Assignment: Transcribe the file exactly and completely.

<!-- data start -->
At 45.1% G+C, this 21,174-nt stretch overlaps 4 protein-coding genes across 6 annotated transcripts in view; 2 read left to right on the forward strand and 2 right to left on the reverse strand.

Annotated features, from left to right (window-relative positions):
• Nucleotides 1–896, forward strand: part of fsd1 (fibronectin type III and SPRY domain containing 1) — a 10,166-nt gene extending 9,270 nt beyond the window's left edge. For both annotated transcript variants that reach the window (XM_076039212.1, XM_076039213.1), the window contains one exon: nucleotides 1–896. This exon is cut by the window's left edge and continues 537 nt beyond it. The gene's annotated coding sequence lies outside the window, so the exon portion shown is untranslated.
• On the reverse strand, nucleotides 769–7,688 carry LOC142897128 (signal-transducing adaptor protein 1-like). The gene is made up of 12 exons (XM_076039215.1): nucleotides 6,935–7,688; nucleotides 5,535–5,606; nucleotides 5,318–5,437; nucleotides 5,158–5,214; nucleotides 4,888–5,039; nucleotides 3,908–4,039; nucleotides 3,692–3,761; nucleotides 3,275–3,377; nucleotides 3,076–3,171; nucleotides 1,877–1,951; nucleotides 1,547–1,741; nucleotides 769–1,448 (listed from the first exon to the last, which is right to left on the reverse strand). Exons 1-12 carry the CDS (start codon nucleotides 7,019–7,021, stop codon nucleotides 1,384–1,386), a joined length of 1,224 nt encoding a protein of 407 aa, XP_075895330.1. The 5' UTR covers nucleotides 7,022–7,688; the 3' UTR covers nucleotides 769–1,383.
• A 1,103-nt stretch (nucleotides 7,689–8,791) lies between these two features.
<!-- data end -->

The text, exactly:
At 45.1% G+C, this 21,174-nt stretch overlaps 4 protein-coding genes across 6 annotated transcripts in view; 2 read left to right on the forward strand and 2 right to left on the reverse strand.

Annotated features, from left to right (window-relative positions):
• Nucleotides 1–896, forward strand: part of fsd1 (fibronectin type III and SPRY domain containing 1) — a 10,166-nt gene extending 9,270 nt beyond the window's left edge. For both annotated transcript variants that reach the window (XM_076039212.1, XM_076039213.1), the window contains one exon: nucleotides 1–896. This exon is cut by the window's left edge and continues 537 nt beyond it. The gene's annotated coding sequence lies outside the window, so the exon portion shown is untranslated.
• On the reverse strand, nucleotides 769–7,688 carry LOC142897128 (signal-transducing adaptor protein 1-like). The gene is made up of 12 exons (XM_076039215.1): nucleotides 6,935–7,688; nucleotides 5,535–5,606; nucleotides 5,318–5,437; nucleotides 5,158–5,214; nucleotides 4,888–5,039; nucleotides 3,908–4,039; nucleotides 3,692–3,761; nucleotides 3,275–3,377; nucleotides 3,076–3,171; nucleotides 1,877–1,951; nucleotides 1,547–1,741; nucleotides 769–1,448 (listed from the first exon to the last, which is right to left on the reverse strand). Exons 1-12 carry the CDS (start codon nucleotides 7,019–7,021, stop codon nucleotides 1,384–1,386), a joined length of 1,224 nt encoding a protein of 407 aa, XP_075895330.1. The 5' UTR covers nucleotides 7,022–7,688; the 3' UTR covers nucleotides 769–1,383.
• A 1,103-nt stretch (nucleotides 7,689–8,791) lies between these two features.